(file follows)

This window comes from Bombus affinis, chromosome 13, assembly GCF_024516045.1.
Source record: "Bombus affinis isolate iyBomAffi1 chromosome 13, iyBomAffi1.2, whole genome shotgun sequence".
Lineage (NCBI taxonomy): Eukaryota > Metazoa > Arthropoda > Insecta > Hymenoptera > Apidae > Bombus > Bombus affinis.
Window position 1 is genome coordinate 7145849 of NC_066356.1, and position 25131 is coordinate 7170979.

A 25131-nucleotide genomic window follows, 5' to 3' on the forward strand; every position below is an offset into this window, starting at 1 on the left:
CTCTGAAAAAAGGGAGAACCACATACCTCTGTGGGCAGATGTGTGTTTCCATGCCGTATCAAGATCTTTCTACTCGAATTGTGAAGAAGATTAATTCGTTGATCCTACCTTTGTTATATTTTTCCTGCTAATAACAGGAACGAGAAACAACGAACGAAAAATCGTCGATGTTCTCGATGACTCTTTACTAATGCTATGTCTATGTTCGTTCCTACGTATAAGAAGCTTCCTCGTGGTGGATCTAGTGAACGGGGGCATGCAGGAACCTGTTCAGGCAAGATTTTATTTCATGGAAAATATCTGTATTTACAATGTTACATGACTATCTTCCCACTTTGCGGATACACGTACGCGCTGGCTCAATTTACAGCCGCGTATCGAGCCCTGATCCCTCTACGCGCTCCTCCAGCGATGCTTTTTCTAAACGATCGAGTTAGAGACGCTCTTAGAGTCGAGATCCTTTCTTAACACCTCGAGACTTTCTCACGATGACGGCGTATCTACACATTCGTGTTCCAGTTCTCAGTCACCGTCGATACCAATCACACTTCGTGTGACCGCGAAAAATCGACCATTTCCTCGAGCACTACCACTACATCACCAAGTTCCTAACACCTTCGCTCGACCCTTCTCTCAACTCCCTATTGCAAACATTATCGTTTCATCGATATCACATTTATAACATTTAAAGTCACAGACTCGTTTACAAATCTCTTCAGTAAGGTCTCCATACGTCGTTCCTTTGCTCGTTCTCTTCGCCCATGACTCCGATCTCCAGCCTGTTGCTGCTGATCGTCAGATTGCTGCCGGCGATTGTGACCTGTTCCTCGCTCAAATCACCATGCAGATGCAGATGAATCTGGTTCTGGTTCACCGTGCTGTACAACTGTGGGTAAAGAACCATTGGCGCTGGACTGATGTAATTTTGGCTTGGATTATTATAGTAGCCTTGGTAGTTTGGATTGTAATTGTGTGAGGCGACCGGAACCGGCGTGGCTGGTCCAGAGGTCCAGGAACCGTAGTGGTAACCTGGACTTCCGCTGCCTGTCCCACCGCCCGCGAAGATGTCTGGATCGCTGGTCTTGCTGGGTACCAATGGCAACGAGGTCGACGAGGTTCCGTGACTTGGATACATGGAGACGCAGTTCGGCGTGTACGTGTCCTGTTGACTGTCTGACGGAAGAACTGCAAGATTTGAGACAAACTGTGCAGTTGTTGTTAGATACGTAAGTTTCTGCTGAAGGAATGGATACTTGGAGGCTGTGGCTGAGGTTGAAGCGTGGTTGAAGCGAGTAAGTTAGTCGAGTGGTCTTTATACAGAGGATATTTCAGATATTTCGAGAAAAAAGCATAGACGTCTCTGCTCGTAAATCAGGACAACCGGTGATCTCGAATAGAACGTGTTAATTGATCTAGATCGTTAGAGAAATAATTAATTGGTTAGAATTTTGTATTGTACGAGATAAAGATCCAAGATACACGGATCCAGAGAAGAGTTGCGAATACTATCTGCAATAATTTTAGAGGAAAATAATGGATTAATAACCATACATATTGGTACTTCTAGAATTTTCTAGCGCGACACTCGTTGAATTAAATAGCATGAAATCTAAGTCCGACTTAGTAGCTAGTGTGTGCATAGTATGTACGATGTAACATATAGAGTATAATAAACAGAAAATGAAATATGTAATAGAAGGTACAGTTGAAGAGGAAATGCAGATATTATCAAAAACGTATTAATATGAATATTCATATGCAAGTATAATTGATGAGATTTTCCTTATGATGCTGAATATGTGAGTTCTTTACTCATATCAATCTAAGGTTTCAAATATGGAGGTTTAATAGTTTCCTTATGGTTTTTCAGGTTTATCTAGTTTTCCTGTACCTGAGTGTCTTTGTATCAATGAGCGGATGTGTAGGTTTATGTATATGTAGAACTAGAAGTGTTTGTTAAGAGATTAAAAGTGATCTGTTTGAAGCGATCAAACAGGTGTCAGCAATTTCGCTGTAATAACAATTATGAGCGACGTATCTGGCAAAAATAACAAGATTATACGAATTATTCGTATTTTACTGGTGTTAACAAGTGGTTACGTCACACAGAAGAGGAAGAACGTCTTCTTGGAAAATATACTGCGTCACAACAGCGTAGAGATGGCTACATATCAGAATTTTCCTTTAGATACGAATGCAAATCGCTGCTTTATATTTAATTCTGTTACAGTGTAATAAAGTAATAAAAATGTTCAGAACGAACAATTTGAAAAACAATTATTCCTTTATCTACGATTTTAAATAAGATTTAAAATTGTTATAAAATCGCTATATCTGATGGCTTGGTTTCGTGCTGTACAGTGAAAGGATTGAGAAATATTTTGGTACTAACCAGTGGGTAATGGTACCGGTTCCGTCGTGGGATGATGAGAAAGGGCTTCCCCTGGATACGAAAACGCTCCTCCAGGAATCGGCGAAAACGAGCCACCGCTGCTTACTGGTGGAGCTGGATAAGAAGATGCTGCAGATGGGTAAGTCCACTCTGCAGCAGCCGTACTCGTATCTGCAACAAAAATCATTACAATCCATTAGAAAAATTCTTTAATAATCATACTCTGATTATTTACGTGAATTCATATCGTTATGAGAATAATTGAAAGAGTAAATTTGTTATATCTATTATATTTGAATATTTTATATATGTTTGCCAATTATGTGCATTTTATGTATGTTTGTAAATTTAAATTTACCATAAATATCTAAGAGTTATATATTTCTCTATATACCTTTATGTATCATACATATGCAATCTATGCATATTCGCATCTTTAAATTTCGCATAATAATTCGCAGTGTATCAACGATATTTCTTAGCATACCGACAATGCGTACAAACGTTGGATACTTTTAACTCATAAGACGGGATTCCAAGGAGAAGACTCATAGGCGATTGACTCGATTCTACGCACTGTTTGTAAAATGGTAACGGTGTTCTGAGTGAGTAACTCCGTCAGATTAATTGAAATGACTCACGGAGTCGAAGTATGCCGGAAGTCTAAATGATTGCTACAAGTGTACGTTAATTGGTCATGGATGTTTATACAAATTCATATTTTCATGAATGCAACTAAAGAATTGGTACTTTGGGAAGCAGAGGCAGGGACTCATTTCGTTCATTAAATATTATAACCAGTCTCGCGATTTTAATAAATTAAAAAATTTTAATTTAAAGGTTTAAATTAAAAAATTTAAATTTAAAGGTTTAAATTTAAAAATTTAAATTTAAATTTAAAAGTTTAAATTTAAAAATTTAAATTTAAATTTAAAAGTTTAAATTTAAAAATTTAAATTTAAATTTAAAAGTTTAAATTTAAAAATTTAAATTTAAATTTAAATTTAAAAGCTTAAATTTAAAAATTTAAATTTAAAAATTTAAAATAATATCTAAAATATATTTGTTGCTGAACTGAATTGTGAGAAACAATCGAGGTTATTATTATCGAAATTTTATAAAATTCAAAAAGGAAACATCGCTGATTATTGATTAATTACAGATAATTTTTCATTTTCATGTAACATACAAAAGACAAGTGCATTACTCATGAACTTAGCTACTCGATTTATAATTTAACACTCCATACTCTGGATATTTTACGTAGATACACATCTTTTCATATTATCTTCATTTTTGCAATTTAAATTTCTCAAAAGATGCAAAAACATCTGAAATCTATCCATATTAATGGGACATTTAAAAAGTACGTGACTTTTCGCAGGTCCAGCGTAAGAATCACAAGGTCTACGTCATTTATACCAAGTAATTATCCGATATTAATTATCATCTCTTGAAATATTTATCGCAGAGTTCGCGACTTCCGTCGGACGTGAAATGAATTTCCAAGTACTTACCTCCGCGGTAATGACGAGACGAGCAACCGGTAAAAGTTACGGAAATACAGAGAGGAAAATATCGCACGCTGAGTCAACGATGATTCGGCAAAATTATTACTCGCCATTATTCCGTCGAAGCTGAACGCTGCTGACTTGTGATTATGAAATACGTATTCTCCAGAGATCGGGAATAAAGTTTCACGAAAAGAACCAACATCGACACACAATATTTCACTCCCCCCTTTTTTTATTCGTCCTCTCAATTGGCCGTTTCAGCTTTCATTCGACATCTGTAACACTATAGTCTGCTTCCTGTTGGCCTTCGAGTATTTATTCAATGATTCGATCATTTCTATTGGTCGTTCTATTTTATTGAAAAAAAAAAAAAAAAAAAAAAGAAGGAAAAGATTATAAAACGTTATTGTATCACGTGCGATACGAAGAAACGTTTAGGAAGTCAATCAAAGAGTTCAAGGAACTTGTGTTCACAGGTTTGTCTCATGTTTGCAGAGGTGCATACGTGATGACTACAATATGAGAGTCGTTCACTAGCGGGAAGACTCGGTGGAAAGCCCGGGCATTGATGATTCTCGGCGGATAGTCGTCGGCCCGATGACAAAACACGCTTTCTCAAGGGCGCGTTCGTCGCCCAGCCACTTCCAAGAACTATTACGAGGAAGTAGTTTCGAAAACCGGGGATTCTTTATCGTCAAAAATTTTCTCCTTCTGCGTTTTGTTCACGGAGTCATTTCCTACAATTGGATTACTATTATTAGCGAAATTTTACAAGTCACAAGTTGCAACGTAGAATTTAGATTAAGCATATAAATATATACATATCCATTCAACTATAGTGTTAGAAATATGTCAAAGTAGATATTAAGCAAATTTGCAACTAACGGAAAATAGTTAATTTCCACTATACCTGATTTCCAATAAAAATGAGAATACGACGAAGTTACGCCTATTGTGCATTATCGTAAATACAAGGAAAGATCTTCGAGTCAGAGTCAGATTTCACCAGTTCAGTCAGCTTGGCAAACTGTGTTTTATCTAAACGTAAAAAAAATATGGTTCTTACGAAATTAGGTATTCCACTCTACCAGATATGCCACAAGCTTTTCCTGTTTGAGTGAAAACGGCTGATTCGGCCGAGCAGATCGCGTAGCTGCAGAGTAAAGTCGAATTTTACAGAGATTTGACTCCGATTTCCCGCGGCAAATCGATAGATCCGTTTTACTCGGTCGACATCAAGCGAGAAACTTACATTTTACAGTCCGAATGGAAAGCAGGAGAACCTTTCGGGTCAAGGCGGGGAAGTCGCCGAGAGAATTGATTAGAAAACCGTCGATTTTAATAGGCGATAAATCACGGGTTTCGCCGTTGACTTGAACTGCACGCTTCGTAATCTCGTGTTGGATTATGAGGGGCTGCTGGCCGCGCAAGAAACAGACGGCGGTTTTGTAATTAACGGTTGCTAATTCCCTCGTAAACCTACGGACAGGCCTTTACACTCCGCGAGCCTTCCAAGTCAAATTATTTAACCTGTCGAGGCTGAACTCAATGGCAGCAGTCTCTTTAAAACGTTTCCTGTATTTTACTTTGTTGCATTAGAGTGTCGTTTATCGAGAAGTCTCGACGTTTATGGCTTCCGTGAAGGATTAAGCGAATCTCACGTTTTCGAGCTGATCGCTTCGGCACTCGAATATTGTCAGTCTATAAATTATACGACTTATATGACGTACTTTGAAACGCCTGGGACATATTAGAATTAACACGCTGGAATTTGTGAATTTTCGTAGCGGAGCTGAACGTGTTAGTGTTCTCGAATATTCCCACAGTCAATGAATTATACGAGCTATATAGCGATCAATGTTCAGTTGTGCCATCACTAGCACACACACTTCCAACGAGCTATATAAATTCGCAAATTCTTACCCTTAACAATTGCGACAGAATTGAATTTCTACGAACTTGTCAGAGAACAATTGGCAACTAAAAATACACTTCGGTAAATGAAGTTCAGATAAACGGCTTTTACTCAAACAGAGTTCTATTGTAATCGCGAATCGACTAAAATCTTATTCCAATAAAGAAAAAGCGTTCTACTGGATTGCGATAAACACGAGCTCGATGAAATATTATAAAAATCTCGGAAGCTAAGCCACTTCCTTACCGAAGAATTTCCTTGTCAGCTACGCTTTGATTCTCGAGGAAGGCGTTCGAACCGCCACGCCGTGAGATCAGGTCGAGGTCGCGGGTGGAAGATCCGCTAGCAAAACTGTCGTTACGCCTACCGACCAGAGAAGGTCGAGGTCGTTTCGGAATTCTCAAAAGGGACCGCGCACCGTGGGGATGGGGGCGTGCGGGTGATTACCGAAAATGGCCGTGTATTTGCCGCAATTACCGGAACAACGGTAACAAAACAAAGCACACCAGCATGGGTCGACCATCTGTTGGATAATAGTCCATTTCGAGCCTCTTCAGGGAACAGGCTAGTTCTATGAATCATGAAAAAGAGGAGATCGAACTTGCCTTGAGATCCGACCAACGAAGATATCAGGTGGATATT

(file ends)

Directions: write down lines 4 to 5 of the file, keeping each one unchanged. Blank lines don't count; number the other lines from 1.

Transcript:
Window position 1 is genome coordinate 7145849 of NC_066356.1, and position 25131 is coordinate 7170979.

A 25131-nucleotide genomic window follows, 5' to 3' on the forward strand; every position below is an offset into this window, starting at 1 on the left: